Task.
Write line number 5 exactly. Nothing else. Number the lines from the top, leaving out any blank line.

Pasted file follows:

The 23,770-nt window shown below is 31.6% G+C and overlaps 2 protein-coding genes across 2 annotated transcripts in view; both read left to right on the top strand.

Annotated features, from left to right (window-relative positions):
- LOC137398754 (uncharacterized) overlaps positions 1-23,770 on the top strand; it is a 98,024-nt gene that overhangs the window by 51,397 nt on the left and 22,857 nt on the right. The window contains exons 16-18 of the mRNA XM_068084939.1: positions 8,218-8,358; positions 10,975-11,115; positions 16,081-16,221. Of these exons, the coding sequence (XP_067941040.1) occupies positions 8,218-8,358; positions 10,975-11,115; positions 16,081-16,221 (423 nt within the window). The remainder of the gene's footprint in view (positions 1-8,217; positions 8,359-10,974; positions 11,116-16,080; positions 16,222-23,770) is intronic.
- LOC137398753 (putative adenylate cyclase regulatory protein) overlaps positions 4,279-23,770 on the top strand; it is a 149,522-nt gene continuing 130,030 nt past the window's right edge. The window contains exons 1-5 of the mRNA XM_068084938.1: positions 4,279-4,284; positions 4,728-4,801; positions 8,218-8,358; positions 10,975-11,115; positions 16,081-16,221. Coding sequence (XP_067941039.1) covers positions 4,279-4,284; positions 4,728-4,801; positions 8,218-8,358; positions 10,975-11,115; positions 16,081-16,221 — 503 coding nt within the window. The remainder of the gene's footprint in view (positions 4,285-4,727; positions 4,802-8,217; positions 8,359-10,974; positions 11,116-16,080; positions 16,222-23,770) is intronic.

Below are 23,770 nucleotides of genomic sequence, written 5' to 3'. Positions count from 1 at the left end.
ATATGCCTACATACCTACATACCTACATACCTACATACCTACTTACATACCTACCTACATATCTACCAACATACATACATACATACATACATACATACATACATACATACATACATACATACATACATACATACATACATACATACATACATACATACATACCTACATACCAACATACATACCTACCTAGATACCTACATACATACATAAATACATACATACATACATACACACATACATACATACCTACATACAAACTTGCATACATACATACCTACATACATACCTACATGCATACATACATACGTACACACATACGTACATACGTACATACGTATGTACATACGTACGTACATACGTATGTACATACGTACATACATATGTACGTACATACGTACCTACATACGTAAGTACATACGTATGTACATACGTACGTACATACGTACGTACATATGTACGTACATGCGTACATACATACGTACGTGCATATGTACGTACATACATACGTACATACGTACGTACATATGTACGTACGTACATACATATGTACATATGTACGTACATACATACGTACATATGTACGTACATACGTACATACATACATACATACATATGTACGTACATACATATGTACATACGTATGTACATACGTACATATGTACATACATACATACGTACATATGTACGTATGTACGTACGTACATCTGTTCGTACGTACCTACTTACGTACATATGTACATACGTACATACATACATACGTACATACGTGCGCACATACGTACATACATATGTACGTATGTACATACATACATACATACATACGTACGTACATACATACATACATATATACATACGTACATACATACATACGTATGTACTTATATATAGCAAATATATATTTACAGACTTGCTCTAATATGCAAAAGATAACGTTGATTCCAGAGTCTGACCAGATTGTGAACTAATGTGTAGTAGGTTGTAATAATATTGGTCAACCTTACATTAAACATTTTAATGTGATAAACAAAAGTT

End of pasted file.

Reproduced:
Below are 23,770 nucleotides of genomic sequence, written 5' to 3'. Positions count from 1 at the left end.